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Tuesday, July 29, 2014         

NEW YORK TIMES


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Obama puts deficit ball back in Pentagon’s court

By THOM SHANKER and CHRISTOPHER DREW

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WASHINGTON >> When Defense Secretary Robert M. Gates disclosed his new military budget plan in January, he ordered $78 billion in cuts over five years, on top of several hundred billion dollars in savings already found by canceling weapons programs and identifying business efficiencies.

Gates said those were wrenching decisions for the Pentagon, and he said that he opposed further reducing the growth of spending.

But President Barack Obama has called for substantially tightening the Pentagon’s budget again, ordering the national security establishment as a whole to slice $400 billion in projected spending through fiscal 2023. The decision was relayed by the White House to Gates just a day before Obama’s speech on Wednesday.

Within hours of the president’s address, military planners warned that meeting the reduced spending targets might require cutting the size of the force even beyond current projections as troops come home from Iraq and Afghanistan — and this would mean, they said, accepting new risks.

But some civilian budget analysts argued that, while the president’s directive sounded sweeping, the Pentagon could save that much money just by limiting its future spending increases to the rate of inflation projected by the White House.

“This is easily absorbable, and it’s not really a cut,” said Gordon Adams, a professor at American University who oversaw military budgets in the Clinton White House.

He said that while the Pentagon would no longer see real growth in spending if Congress approved Obama’s plan, it would be able to retain the purchasing power it has.

Until now, Obama has avoided putting his name behind sweeping proposals to cut defense spending for fear that the Republicans would brand him as a typical soft-on-defense Democrat, and he was pleased that his defense secretary, a Republican, went after poor-performing procurement programs and management inefficiencies, plowing much of the savings right back into the military.

And while the president spoke emphatically about his $400 billion target, he left himself some room to maneuver, directing the Pentagon to first conduct a comprehensive review, and only then would he make decisions on spending.

Senior Pentagon officials said Gates was less concerned about the Pentagon’s being called upon once again to help reduce the deficit; he was concerned, they said, about the magnitude of the cuts being sought, and he pressed for a process that would clearly define the available choices and the consequences and risks that would follow from each option.

“The secretary has been clear that further significant defense cuts cannot be accomplished without reducing force structure and military capability,” said Geoff Morrell, the Pentagon press secretary.

Administration officials pointed out that the $400 billion would not be drawn from the special budget paying for the wars — and that it would not come just from the Pentagon, either. The cuts will be found across the vast national security apparatus, including the State Department, homeland security, Veterans Affairs, office of the director of national intelligence and the nuclear weapons programs under the Energy Department.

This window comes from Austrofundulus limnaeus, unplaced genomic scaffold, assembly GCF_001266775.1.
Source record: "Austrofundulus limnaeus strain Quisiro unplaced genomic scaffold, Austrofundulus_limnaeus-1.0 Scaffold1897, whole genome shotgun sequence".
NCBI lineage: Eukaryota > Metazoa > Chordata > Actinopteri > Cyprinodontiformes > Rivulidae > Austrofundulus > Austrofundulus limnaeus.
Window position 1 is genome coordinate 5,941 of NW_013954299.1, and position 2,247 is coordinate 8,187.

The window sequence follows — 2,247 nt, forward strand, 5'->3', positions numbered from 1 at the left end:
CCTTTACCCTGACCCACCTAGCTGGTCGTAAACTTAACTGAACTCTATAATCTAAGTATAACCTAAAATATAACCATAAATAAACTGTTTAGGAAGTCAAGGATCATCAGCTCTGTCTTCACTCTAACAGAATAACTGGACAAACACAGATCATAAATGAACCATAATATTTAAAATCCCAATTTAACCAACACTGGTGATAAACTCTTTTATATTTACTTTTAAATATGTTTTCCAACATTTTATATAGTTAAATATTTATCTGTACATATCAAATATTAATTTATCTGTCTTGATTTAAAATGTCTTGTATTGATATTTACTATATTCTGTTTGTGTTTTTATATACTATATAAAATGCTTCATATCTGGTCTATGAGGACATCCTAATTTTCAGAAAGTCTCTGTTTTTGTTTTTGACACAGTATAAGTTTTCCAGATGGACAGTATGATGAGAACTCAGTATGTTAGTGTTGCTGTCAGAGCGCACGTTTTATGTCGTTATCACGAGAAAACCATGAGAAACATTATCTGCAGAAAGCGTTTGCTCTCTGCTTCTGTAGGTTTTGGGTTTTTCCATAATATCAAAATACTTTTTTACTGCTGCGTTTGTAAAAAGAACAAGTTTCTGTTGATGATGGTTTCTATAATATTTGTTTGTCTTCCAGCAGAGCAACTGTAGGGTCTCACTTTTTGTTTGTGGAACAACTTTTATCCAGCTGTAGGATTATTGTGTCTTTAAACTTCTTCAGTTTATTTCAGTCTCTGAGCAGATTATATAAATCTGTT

Administration officials stressed that Gates and the chairman of the Joint Chiefs of Staff, Adm. Mike Mullen, would be intimately involved in shaping the president’s final decision. But a review of such consequence is almost certain to extend beyond Gates’ expected departure this summer and Mullen’s retirement in October.

Personnel costs are the largest part of the Pentagon budget, and Congress has been loath to cut benefits or even raise the costs of military health insurance. So any significant reductions in the Pentagon’s future budget growth certainly would impose tough choices on what the military would be able to do.

But Adams and Todd Harrison, an analyst with the Center for Strategic and Budgetary Assessments, said Obama’s plan would not force sharp cuts in the military’s purchasing power, as occurred when the Cold War ended.

Adams worked last year with a bipartisan group — led by former Sen. Pete V. Domenici, R-N.M., and Alice M. Rivlin, a former budget director in the Clinton administration — that recommended reducing the Pentagon’s projected spending by $900 billion over 10 years. Obama’s deficit-reduction commission called for saving $1 trillion over that period.

Adams said the $400 billion was less than half of that and about 7 percent of what the administration had projected spending on the military over the next 12 years.

Military spending has grown at an inflation-adjusted average of 7 percent a year in the decade since the terrorist attacks of Sept. 11, 2001 — the rate is nearly 12 percent a year before adjusting for inflation — including the costs of the wars in Iraq and Afghanistan.

In passing a compromise 2011 spending bill on Thursday, Congress cut the Pentagon’s base budget to $530 billion from the $540 billon that Gates had said was critical. Adams said that multiplying that $530 billion by the inflation rates used by White House officials could produce savings of $401.7 billion compared with a previous administration proposal.

But unless the Pentagon reduces some of the duties it had planned to expand, it could still face difficulties. “They’ve already done a lot of the easier things in cutting programs,” Harrison said.






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